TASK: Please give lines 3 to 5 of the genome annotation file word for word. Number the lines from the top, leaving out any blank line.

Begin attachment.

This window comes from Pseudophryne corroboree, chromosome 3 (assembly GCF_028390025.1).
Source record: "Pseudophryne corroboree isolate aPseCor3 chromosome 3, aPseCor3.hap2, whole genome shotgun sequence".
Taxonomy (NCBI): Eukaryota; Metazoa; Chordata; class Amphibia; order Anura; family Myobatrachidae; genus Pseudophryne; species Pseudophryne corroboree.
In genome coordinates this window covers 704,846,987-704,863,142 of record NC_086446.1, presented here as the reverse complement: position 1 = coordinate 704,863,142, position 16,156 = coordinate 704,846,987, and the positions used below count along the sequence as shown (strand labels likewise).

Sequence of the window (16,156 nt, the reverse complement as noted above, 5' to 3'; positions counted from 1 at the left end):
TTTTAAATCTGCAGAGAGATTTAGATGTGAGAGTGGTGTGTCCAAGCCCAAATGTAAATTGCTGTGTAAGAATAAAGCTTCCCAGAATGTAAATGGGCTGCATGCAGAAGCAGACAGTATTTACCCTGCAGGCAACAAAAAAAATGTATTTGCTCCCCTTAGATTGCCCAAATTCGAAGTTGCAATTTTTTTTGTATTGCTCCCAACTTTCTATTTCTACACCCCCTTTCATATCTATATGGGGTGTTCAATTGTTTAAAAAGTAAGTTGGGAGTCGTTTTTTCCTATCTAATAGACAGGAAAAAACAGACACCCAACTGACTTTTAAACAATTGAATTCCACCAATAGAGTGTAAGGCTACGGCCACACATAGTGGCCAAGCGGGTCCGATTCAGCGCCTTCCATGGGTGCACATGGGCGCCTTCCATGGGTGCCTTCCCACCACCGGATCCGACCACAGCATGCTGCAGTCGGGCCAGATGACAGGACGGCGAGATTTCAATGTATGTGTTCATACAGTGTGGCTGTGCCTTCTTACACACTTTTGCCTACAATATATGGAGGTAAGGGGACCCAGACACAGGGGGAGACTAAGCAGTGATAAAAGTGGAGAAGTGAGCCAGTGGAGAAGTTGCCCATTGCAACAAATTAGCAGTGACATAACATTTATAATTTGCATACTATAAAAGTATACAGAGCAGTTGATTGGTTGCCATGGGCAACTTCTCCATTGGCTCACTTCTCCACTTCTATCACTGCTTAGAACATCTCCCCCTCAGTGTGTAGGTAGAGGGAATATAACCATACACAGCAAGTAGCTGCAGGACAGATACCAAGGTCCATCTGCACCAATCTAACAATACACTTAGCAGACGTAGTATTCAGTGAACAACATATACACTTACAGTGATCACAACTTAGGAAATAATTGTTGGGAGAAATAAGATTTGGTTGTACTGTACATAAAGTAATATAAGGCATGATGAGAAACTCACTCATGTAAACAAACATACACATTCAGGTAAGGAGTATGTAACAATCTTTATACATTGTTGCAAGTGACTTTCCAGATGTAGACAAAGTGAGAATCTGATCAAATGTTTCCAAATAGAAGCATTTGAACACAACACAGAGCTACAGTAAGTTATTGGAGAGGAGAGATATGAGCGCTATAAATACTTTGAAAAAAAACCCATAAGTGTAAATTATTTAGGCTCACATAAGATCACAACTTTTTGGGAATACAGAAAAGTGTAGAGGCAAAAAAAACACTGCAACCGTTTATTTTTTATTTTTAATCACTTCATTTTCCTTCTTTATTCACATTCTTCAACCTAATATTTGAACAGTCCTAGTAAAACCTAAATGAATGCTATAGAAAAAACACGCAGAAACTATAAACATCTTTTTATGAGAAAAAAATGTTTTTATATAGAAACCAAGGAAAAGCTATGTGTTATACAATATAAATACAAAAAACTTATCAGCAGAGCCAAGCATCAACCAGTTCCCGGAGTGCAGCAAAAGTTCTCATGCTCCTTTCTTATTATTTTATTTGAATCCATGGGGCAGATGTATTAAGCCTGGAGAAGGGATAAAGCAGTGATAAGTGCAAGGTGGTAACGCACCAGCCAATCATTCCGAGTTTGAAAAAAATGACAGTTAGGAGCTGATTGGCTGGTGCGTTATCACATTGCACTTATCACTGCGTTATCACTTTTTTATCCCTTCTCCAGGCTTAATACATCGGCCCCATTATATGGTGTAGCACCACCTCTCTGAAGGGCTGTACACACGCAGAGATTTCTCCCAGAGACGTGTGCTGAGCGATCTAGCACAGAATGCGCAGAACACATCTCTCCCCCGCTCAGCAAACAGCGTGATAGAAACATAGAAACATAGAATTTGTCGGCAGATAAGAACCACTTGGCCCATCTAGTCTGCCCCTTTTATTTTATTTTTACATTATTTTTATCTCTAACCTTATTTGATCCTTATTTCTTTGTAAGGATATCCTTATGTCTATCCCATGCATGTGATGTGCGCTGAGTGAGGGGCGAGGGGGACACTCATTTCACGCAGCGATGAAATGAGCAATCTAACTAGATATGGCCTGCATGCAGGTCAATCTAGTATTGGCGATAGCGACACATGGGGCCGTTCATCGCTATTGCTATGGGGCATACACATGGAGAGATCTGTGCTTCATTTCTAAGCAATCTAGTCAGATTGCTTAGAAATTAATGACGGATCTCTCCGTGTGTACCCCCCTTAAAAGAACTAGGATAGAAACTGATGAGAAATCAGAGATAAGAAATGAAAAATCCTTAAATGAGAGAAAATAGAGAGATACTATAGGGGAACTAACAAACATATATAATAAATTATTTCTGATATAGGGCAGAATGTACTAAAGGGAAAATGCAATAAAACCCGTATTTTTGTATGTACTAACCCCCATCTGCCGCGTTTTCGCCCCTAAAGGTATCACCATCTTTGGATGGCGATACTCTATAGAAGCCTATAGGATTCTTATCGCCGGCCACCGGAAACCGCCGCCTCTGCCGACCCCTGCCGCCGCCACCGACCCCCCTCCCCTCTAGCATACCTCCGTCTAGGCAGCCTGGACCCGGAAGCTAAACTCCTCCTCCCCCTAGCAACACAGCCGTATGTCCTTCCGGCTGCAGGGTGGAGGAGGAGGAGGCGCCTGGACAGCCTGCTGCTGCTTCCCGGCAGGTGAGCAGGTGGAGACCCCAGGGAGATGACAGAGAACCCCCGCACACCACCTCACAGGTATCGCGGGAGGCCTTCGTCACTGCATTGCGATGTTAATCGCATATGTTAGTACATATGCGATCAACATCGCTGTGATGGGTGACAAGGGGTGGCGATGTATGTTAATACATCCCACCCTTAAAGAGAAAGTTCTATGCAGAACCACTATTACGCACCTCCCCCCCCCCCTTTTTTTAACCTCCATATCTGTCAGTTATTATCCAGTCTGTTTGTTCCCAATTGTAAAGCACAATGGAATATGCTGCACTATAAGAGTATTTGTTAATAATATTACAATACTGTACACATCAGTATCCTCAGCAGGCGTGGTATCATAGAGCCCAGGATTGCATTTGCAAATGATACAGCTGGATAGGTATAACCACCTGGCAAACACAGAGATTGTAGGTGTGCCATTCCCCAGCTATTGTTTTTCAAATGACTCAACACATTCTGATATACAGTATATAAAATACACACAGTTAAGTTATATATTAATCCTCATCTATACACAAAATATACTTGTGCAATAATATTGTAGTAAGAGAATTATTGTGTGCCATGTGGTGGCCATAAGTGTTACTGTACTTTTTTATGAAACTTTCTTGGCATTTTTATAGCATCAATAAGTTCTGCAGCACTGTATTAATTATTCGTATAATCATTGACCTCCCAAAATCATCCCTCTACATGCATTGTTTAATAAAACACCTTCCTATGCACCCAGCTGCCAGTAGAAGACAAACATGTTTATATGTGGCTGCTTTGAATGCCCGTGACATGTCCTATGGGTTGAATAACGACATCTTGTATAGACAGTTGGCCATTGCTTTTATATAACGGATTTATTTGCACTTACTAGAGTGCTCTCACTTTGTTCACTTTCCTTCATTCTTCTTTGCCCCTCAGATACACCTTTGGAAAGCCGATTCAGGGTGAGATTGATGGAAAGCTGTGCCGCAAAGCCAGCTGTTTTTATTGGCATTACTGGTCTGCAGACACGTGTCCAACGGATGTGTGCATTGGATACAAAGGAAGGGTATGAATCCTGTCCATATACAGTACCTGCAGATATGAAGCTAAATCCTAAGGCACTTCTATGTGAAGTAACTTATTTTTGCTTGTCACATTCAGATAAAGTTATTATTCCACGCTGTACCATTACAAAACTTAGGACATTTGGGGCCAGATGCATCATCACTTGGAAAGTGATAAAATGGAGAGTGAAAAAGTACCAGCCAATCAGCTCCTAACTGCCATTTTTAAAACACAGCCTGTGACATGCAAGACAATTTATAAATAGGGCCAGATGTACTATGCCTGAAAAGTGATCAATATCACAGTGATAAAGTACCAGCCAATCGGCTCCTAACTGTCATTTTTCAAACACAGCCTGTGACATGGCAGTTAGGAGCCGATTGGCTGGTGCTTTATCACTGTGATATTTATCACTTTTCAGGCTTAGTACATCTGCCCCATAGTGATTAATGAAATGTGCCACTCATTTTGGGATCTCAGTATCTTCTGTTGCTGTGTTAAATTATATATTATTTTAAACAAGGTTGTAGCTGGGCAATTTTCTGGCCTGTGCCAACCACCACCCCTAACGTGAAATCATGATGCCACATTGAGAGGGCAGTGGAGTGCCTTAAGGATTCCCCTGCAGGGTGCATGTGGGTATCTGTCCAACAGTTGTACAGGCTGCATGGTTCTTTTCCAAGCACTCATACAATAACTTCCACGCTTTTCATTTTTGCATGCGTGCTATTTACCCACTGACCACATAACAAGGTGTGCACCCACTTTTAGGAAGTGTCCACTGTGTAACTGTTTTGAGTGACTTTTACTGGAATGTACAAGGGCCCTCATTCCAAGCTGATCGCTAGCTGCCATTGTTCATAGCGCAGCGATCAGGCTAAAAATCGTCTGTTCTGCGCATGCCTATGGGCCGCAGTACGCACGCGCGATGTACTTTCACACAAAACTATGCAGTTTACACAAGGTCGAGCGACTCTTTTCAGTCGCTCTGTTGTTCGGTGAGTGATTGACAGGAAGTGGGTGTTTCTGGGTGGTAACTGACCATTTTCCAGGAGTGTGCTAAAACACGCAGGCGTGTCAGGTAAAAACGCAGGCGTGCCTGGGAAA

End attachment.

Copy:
Taxonomy (NCBI): Eukaryota; Metazoa; Chordata; class Amphibia; order Anura; family Myobatrachidae; genus Pseudophryne; species Pseudophryne corroboree.
In genome coordinates this window covers 704,846,987-704,863,142 of record NC_086446.1, presented here as the reverse complement: position 1 = coordinate 704,863,142, position 16,156 = coordinate 704,846,987, and the positions used below count along the sequence as shown (strand labels likewise).

Sequence of the window (16,156 nt, the reverse complement as noted above, 5' to 3'; positions counted from 1 at the left end):